High Energy Piping

High Energy Piping
High Energy Piping
Applied Technical Services provides an advanced and thorough HEP management program. Failures in HEP systems must be avoided at all cost. They represent a significant personnel safety Risk as well as having a major negative impact on reliable and profitable operation.
Since plants continue to accumulate more hours of operation while running at full capacity and maintenance budgets are cut, the probability of having a failure continues to increase. At the same time, owners of these systems are being tasked by management and insurance companies to minimize any chance of failures, often times with minimal budget and staff to get the job done.
Under these circumstances it is essential that the available resources be optimized. If your budget only allows you to inspect a limited number of welds it is vital not only that they are the correct welds but the evaluation protocol is capable of detecting the conditions that could ultimately lead to a failure. In addition, damage should be detected early enough such that you can proactively manage the systems.
The next step is the analysis of the results which is at the heart of an effective Program. Proper interpretation and analysis of the results is critical. It helps ensure that only defects that could ultimately result in failures are repaired or the component replaced. Provided the damage is detected early enough, any necessary repair action can be planned and performed in the most cost effective manner. This will help change your operational mode from Reactive to Proactive.
Field Evaluation & Data Collection Techniques:
  • Replication
  • Hardness & Material Composition Analysis
HEP Management Program Outline:
I. Development or Review of a Corporate level Program Document:
This will help ensure that all the overall goals and roles and responsibilities are established. In addition, it can be updated to ensure current industry best practices are being implemented.
II. Develop Risk-Based Prioritized Inspection Locations:
This is a relative ranking process and takes into account the various parameters that influence the probability that a weld might fail. This is done in a systematic and structured method that can be implemented across a group of systems. This list is the “Road Map” for the ongoing execution of the Program. The process includes a detailed review of the existing data, site walkdown and interviews with plant personnel. As evaluations are completed and data is gathered, the ranking is updated and the list of inspection locations is developed for the next outage. This is also a tool to be used for developing budgets and schedules for upcoming outages.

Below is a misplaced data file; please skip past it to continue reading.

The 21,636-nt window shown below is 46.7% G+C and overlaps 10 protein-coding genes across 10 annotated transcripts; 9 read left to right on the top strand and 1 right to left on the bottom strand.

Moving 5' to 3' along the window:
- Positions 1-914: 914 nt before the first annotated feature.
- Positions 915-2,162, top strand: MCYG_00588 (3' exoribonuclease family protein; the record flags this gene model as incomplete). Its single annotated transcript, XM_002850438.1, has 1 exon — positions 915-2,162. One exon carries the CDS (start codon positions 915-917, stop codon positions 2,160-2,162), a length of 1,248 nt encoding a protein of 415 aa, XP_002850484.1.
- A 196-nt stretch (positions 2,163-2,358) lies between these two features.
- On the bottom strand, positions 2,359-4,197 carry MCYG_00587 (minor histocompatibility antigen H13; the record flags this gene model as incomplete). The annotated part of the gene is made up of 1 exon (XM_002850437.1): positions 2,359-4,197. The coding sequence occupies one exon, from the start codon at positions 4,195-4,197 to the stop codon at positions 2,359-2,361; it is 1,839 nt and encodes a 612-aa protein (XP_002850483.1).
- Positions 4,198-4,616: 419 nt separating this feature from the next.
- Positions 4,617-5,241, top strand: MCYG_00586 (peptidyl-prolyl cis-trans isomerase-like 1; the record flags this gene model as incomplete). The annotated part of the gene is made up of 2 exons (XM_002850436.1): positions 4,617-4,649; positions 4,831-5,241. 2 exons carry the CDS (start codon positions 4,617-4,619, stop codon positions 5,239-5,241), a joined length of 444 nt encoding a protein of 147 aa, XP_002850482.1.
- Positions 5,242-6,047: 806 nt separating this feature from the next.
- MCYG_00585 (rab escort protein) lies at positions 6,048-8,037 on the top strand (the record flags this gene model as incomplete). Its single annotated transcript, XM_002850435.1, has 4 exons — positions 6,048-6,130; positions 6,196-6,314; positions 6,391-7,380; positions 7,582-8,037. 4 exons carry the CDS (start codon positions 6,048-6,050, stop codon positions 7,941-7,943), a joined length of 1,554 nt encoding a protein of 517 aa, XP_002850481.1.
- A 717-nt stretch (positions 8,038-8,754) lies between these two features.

III. Field Evaluation and Data Collection:
This is the field execution phase of the process. This typically happens during a planned outage and involves various non-destructive examinations to collect the necessary data to fully evaluate the critical welds. The data to be collected can include visual examinations, magnetic particle examinations, linear phased array UT, replication, hardness and material composition analysis. Depending on the results additional testing may be required. During the outage a preliminary analysis of the data is performed and recommendations for any additional testing or immediate corrective action are provided. A formal report is prepared including recommended re-inspection intervals and updated Risk Rankings.
IV. Pipe Stress Analysis:
A critical influence of the probability of failure is the stress level at a specific weld. Depending on the results of the initial data review, a recommendation for a current stress analysis may be provided. This would include Walkdowns of detailed support systems in both the hot and cold condition. The results can be used to recommend hanger adjustments and to update Risk Rankings.
V. Flaw Evaluation:
Significant detects noted during the Field Evaluation will be further evaluated. This can include finite element/fracture mechanics to determine flaw propagation and help to make run-repair-replace decisions.
VI. Life Assessment:
Once the significant flaws have been evaluated a Life Assessment is performed. This is done using a life fraction method and re-inspection intervals are defined.
VII. Repair Program Development:
In the event repair or replacements are needed a detailed repair program will be developed. This involves preparation of step by step technical specifications for how to execute repairs.

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